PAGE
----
I need help! I’m not crazy…!

Just because a person needs extra assistance in order to cope with life people or stress, does not mean that they are not “normal”… Even if a person needs temporary hospitalisation, they should still not be defined as being “not normal” or “crazy”.

What is “normal” anyhow…?

If you show signs of symptoms of any mental or personality instability at all that can be defined as “abnormal” for your life circumstance, then you are looked at with stigma and judgement. I have personally been told several times by non-professionals phrases and theories regarding the length of time grief, stress and sadness that was normal according to my life situations.

What does all this mean? It appears in a general sense that society reacts and judges people according to exactly how they talk, walk and react to their life situations and to other people they interact with. If you are seen to act differently then everyone else in society, you are considered “abnormal”.

If you are unlucky enough to have the right emotional and behavioural symptoms for long enough, you might actually be “diagnosed” with a Mental Illness.

God forbid that should happen to anyone…!

Well, it does!

While it’s certainly fortunate for the sufferer that their problem can be diagnosed so they can get the help they need to manage it. It’s the worst thing that can happen to a person socially. Some sufferer’s decide that it’s a relief and they feel they want to let everyone know that there’s a perfectly normal explanation for their behaviour. Only to find that no one else agrees with the theory that the diagnoses therefore the reason for their problems is good or normal…

Letting people know that you are diagnosed with a Mental Illness may feel like you’re reaching out to more people for emotional support. You may feel a sense of relief, until you are hit with the proverbial brick wall of misconception and miscommunication… As soon as you inform anyone that you are diagnosed with a Mental Illness, unless they are themselves a sufferer, they will pretty much shut you out.

There is only a small margin of non-suffering people out there who will genuinely be happy to help people suffering from Mental Illness without being judgemental.

What we need to do is find the small percentage of people that are willing to give us a go at whatever we want to accomplish and not let go! That includes people to help us with anything we are unable to get done on our own, no matter what the reason! If you ask someone for help and they let you know they would only be interested in helping you according to their own judgement what’s the use of asking?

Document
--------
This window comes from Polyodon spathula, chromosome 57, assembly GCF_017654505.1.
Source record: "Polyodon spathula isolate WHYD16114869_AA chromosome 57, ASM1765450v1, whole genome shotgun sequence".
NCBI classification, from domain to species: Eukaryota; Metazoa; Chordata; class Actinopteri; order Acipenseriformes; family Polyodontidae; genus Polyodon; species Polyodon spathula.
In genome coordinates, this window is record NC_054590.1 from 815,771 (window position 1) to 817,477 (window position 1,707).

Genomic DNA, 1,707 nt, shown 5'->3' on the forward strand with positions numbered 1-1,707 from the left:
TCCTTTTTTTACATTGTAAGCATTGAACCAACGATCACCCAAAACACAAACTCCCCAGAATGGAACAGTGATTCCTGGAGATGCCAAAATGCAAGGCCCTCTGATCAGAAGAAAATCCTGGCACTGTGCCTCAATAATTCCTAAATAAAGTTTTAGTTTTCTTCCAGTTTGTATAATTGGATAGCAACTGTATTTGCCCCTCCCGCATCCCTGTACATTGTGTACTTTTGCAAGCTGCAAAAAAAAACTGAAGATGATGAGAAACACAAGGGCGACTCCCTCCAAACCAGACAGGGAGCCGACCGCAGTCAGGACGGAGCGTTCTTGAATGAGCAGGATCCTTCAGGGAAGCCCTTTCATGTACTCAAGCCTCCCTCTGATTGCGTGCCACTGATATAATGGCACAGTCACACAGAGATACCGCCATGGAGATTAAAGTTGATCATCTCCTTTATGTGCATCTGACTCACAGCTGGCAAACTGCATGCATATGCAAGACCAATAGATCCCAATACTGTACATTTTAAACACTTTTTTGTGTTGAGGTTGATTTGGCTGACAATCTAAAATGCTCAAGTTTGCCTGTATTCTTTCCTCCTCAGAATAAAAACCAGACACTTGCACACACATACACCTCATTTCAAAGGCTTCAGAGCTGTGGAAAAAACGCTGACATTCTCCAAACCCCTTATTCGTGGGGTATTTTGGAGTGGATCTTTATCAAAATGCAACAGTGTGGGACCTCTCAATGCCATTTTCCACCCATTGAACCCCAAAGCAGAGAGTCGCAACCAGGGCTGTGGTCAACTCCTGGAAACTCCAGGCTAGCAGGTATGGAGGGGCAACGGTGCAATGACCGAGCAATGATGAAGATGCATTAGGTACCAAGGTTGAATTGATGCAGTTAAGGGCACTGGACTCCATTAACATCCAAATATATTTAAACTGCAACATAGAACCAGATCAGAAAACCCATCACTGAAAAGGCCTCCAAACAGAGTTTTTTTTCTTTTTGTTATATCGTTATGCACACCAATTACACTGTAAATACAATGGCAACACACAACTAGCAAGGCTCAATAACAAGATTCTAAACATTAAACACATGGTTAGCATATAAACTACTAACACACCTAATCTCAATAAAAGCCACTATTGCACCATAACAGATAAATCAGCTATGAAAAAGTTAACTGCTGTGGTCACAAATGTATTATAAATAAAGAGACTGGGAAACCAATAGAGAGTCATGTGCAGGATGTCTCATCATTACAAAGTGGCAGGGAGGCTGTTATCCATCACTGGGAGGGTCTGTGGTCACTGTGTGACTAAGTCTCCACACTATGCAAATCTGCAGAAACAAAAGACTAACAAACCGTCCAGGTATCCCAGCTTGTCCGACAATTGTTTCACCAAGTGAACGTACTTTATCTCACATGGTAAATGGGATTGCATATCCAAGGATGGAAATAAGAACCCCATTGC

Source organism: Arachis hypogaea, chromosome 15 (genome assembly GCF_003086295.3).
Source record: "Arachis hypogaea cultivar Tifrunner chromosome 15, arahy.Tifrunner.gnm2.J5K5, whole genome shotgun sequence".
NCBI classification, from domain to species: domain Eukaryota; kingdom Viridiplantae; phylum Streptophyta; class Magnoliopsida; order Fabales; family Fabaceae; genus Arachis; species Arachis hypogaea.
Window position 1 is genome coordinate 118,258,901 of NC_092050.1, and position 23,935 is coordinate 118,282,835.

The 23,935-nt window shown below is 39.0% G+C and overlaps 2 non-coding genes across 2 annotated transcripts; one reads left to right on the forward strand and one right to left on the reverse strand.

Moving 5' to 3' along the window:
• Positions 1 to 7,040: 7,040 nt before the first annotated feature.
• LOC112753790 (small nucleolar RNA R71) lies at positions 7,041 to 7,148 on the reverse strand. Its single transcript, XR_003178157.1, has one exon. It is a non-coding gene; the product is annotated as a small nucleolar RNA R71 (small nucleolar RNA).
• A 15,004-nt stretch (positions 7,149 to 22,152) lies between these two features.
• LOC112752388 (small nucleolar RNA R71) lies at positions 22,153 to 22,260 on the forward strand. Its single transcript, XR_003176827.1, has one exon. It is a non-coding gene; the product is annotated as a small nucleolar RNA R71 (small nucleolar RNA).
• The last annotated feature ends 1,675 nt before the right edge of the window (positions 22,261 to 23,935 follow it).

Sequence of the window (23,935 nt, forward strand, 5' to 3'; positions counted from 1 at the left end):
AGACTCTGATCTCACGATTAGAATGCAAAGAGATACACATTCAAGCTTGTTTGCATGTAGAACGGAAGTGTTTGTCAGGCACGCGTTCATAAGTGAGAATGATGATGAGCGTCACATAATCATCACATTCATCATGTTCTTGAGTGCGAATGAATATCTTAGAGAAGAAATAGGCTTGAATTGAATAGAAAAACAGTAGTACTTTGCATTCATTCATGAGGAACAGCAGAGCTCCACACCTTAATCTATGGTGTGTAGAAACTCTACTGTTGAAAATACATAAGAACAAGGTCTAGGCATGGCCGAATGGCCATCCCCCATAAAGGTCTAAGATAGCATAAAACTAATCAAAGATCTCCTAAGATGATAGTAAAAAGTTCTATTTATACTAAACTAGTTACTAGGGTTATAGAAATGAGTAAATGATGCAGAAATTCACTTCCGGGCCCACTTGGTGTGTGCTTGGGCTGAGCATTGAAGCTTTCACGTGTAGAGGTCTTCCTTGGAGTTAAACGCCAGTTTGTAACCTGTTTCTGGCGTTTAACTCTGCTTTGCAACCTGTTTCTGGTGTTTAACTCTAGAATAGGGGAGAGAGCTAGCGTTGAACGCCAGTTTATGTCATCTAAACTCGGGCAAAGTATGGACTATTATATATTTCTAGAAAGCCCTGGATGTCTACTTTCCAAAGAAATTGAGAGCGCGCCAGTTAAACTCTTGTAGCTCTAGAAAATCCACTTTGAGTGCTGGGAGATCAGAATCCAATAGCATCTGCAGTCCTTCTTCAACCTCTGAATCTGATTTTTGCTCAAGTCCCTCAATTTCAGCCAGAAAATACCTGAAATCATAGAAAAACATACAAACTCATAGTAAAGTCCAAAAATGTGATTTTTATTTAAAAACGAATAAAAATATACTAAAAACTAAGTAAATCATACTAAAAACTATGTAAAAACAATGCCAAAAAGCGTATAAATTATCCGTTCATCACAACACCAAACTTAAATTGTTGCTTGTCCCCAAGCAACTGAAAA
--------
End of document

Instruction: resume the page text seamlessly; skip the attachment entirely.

If people only help each other as long only if the requests are not connected to any reason related to emotional weakness or mental illness or symptoms, what will happen to the few of us that are diagnosed?

Are we supposed to just simply disappear or just all stay in the one place so that no “normal” people need to deal with us? I’m still trying to figure out or learn how famous and successful people with mental illnesses become so good at fooling other people into believing in them. How do successful people with mental illness, become successful??

It’s hard finding something to do to earn an income if you’re having trouble finding anything you’re actually good at doing…

If you have a hard time communicating, concentrating, prioritising and delegating, how can you possibly keep a normal stable job working for other people?

This inevitably leads me to a few of my favourite topics. How should we deal with people that react negatively to our diagnosis? How can we find help and support for ourselves if people we know refuse to accept or believe our diagnosis?

If you stick around, I will add my input and research on these topics and a lot more…!


Leave a Reply

Please log in using one of these methods to post your comment:

WordPress.com Logo

You are commenting using your WordPress.com account. Log Out /  Change )

Google photo

You are commenting using your Google account. Log Out /  Change )

Twitter picture

You are commenting using your Twitter account. Log Out /  Change )

Facebook photo

You are commenting using your Facebook account. Log Out /  Change )

Connecting to %s